Monday, March 18, 2013

Combination of Weight Loss, CPAP Helps Lower Blood Pressure in Sleep Apnea Patients

Obstructive sleep apnea (OSA) and obesity often coexist, and both conditions are also risk factors for high blood pressure among other health problems.

While the effects of weight loss on both OSA and hypertension have been studied independently, recent research at the University of Pennsylvania’s Perelman School of Medicine focused on the potential impacts of weight loss in conjunction with continuous positive airway pressure (CPAP) therapy. The findings indicate that a combination of weight loss and sleep apnea treatment can significantly lower blood pressure in patients with OSA.

Researchers found that complementing CPAP treatment with weight loss in patients with obstructive sleep apnea was more effective than either therapy individually. While this outcome may seem obvious, the study’s authors emphasized that their research indicates the importance of addressing both sleep apnea and obesity.

It is also important to note that while the study monitored patients who consistently used CPAP treatment for 24 weeks of therapy, many patients discontinue CPAP treatment before it has a chance to be effective. CPAP requires patients to wear a mask as they sleep; this mask is connected to a device that circulates oxygen and helps patients maintain an open airway.

But many patients find the mask uncomfortable and cumbersome, and stop treatment. Fortunately, CPAP is not the only treatment option for obstructive sleep apnea.

Many people with sleep apnea have restored healthy, restful sleep with the use of oral appliances. These comfortable devices are similar to sports mouthguards and are custom-made to fit your individual bite.

If you or a loved one suffers from loud, regular snoring or other symptoms of sleep apnea, a dentist with experience in the field of dental sleep medicine can help you determine whether you have obstructive sleep apnea and recommend a treatment option designed for your unique needs.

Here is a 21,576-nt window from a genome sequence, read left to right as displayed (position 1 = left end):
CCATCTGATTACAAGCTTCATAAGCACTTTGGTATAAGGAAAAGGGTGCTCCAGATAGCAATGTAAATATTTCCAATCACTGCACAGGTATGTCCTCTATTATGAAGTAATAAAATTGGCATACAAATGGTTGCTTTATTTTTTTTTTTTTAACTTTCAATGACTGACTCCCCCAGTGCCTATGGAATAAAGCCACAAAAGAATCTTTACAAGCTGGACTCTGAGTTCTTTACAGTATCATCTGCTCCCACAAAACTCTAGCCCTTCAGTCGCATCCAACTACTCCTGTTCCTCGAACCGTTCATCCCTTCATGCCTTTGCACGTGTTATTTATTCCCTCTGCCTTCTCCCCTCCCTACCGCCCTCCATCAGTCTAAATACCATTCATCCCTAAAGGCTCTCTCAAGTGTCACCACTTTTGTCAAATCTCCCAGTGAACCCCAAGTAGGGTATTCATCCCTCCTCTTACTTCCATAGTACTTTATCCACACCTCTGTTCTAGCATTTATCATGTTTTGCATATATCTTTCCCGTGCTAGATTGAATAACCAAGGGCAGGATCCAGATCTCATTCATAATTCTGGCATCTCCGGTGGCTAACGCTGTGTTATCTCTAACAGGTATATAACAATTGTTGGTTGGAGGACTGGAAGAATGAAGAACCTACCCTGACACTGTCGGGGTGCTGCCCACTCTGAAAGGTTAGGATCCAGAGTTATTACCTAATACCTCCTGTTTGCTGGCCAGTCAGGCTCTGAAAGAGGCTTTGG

Please contact I Hate CPAP to locate a qualified dentist in your area.

Thursday, March 14, 2013

Sleep Apnea Treatment Equally Effective with Primary Care Providers and Sleep Centers, Study Says

Your dentist may not be the first person you consider turning to for help in diagnosing and treating obstructive sleep apnea (OSA). But the findings of a recent study indicate that an experienced primary care provider such as your dentist can treat sleep apnea just as effectively as a specialized sleep center.

It actually makes sense that a growing number of dentists are pursuing training in the field of dental sleep medicine in order to assess and treat OSA and other sleep disorders. Bite conditions and jaw alignment problems can contribute to the severity of sleep apnea, and many sleep apnea treatments utilize oral appliances similar to sports mouthguards to help patients maintain open airways as they sleep.

A recent Australian study, the findings of which were published this week in the Journal of the American Medical Association, suggests that sleep apnea treatment administered by properly trained primary care providers is as effective as treatment at specialist sleep disorder facilities. The study compared 81 patients treated at primary care practices with 74 patients treated at a sleep medicine center.

The study found similar and significant improvements in patients at both. However, treatment costs were about 40 percent less with primary care providers than at the sleep medicine center. Specialized sleep centers also often have long waiting lists, which can contribute to patients delaying or giving up on sleep apnea diagnosis and treatment.